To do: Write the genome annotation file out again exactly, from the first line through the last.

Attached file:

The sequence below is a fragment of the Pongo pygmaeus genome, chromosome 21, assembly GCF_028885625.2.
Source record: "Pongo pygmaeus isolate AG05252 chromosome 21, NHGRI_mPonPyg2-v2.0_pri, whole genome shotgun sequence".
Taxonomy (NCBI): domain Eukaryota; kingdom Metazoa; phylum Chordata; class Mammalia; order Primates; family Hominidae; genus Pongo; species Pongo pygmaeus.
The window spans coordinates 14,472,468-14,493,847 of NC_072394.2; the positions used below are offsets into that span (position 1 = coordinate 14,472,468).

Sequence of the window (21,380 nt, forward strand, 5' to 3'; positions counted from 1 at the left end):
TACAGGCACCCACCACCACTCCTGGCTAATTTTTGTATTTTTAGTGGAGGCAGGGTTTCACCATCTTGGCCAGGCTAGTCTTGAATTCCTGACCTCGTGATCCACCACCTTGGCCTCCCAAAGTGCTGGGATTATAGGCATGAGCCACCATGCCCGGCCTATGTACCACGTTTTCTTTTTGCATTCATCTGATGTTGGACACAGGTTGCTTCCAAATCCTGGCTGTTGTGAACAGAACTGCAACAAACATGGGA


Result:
The sequence below is a fragment of the Pongo pygmaeus genome, chromosome 21, assembly GCF_028885625.2.
Source record: "Pongo pygmaeus isolate AG05252 chromosome 21, NHGRI_mPonPyg2-v2.0_pri, whole genome shotgun sequence".
Taxonomy (NCBI): domain Eukaryota; kingdom Metazoa; phylum Chordata; class Mammalia; order Primates; family Hominidae; genus Pongo; species Pongo pygmaeus.
The window spans coordinates 14,472,468-14,493,847 of NC_072394.2; the positions used below are offsets into that span (position 1 = coordinate 14,472,468).

Sequence of the window (21,380 nt, forward strand, 5' to 3'; positions counted from 1 at the left end):
TACAGGCACCCACCACCACTCCTGGCTAATTTTTGTATTTTTAGTGGAGGCAGGGTTTCACCATCTTGGCCAGGCTAGTCTTGAATTCCTGACCTCGTGATCCACCACCTTGGCCTCCCAAAGTGCTGGGATTATAGGCATGAGCCACCATGCCCGGCCTATGTACCACGTTTTCTTTTTGCATTCATCTGATGTTGGACACAGGTTGCTTCCAAATCCTGGCTGTTGTGAACAGAACTGCAACAAACATGGGA